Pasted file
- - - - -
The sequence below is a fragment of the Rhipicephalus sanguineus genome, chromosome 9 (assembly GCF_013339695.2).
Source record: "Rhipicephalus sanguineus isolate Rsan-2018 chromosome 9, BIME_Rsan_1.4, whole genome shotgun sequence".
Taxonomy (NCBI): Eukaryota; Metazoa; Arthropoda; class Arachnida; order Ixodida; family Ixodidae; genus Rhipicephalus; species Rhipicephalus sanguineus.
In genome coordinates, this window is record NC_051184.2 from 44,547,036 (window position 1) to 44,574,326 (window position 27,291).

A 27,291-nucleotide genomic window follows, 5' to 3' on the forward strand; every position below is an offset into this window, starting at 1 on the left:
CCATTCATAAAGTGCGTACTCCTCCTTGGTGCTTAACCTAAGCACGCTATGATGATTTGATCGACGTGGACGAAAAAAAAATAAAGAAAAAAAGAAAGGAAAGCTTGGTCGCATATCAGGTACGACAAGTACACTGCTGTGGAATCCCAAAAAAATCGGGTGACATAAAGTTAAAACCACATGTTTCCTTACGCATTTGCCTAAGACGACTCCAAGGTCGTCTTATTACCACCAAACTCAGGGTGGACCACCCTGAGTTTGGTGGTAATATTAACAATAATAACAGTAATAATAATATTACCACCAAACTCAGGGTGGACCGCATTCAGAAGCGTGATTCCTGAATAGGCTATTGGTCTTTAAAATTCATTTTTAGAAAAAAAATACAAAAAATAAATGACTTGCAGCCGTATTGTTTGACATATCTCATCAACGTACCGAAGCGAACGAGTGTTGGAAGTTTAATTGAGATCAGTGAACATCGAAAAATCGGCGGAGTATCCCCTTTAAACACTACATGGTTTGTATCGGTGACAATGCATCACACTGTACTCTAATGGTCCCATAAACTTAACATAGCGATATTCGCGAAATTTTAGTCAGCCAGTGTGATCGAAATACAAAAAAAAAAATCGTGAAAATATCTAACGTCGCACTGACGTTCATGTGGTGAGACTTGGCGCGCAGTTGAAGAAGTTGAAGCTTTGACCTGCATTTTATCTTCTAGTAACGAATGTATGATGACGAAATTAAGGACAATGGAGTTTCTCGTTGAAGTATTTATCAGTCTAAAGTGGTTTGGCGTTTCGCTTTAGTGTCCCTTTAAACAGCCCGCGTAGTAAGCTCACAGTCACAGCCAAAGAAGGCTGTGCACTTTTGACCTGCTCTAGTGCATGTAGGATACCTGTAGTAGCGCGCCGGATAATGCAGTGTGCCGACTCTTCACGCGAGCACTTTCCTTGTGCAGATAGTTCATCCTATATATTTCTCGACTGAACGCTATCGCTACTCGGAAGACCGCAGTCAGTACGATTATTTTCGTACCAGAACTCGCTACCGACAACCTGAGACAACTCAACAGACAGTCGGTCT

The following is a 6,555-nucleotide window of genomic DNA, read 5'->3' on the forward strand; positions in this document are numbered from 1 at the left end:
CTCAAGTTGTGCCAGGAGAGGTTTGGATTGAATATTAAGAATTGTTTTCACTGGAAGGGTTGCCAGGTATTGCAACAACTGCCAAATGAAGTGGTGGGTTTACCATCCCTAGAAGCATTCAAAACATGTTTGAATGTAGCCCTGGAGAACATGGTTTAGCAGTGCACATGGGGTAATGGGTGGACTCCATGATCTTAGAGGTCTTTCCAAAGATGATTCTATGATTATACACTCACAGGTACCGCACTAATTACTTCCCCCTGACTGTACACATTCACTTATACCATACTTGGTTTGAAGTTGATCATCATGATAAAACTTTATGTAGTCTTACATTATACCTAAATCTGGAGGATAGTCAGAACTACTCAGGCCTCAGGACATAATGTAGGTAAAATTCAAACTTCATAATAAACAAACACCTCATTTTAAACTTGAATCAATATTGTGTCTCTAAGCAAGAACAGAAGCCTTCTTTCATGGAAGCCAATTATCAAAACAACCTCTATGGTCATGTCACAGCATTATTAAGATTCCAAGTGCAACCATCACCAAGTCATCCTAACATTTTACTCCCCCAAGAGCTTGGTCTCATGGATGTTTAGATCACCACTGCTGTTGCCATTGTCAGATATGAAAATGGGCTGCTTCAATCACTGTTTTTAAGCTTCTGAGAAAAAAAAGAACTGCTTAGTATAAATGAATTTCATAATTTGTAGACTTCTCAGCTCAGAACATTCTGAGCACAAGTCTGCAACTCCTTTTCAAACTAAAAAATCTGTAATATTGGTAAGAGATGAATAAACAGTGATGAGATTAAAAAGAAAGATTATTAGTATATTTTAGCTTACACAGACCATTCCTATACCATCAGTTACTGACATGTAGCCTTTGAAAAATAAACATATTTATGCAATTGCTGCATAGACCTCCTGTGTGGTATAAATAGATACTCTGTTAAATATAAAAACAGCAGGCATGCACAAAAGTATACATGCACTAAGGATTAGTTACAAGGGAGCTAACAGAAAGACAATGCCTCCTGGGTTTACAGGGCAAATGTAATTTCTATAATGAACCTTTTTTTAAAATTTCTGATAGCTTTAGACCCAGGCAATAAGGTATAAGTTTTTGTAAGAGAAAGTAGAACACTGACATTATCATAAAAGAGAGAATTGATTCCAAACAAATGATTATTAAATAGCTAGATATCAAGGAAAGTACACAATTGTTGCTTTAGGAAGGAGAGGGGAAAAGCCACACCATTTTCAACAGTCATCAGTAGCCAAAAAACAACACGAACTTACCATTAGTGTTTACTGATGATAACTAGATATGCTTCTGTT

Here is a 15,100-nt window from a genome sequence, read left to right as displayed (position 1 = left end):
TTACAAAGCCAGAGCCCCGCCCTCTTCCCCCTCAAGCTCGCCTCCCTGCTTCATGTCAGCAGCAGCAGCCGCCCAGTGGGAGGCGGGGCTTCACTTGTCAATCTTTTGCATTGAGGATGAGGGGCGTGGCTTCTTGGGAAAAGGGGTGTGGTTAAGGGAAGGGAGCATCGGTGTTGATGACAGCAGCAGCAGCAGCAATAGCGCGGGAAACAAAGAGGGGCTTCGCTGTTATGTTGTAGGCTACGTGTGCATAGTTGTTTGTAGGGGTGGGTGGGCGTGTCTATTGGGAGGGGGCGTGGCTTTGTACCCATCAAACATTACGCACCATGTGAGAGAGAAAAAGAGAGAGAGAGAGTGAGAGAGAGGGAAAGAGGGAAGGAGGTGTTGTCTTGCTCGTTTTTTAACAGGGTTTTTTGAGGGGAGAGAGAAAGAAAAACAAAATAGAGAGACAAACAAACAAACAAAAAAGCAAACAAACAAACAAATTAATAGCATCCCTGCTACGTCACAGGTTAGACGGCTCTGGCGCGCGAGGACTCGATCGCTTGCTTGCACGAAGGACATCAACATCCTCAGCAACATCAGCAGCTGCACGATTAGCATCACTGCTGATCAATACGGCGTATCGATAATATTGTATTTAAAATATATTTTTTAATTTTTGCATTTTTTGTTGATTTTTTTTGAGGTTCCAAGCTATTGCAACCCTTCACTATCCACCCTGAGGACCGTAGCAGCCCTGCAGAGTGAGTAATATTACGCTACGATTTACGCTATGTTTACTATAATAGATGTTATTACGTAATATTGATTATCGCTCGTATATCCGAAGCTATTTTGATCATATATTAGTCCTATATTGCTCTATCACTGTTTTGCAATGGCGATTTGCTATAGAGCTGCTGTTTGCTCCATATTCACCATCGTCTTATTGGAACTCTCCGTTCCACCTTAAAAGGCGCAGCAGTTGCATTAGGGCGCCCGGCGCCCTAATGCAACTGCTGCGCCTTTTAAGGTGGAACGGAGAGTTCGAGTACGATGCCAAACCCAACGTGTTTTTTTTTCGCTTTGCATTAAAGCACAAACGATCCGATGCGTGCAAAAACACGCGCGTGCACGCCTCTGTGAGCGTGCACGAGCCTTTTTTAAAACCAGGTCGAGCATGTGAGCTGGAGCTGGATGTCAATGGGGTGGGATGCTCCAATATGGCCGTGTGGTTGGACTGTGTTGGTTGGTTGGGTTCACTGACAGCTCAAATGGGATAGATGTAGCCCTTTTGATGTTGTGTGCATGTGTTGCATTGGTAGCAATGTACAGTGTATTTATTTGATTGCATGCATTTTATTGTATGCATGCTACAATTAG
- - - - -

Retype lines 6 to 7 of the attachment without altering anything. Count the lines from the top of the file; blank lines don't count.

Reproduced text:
CCATTCATAAAGTGCGTACTCCTCCTTGGTGCTTAACCTAAGCACGCTATGATGATTTGATCGACGTGGACGAAAAAAAAATAAAGAAAAAAAGAAAGGAAAGCTTGGTCGCATATCAGGTACGACAAGTACACTGCTGTGGAATCCCAAAAAAATCGGGTGACATAAAGTTAAAACCACATGTTTCCTTACGCATTTGCCTAAGACGACTCCAAGGTCGTCTTATTACCACCAAACTCAGGGTGGACCACCCTGAGTTTGGTGGTAATATTAACAATAATAACAGTAATAATAATATTACCACCAAACTCAGGGTGGACCGCATTCAGAAGCGTGATTCCTGAATAGGCTATTGGTCTTTAAAATTCATTTTTAGAAAAAAAATACAAAAAATAAATGACTTGCAGCCGTATTGTTTGACATATCTCATCAACGTACCGAAGCGAACGAGTGTTGGAAGTTTAATTGAGATCAGTGAACATCGAAAAATCGGCGGAGTATCCCCTTTAAACACTACATGGTTTGTATCGGTGACAATGCATCACACTGTACTCTAATGGTCCCATAAACTTAACATAGCGATATTCGCGAAATTTTAGTCAGCCAGTGTGATCGAAATACAAAAAAAAAAATCGTGAAAATATCTAACGTCGCACTGACGTTCATGTGGTGAGACTTGGCGCGCAGTTGAAGAAGTTGAAGCTTTGACCTGCATTTTATCTTCTAGTAACGAATGTATGATGACGAAATTAAGGACAATGGAGTTTCTCGTTGAAGTATTTATCAGTCTAAAGTGGTTTGGCGTTTCGCTTTAGTGTCCCTTTAAACAGCCCGCGTAGTAAGCTCACAGTCACAGCCAAAGAAGGCTGTGCACTTTTGACCTGCTCTAGTGCATGTAGGATACCTGTAGTAGCGCGCCGGATAATGCAGTGTGCCGACTCTTCACGCGAGCACTTTCCTTGTGCAGATAGTTCATCCTATATATTTCTCGACTGAACGCTATCGCTACTCGGAAGACCGCAGTCAGTACGATTATTTTCGTACCAGAACTCGCTACCGACAACCTGAGACAACTCAACAGACAGTCGGTCT

The following is a 6,555-nucleotide window of genomic DNA, read 5'->3' on the forward strand; positions in this document are numbered from 1 at the left end: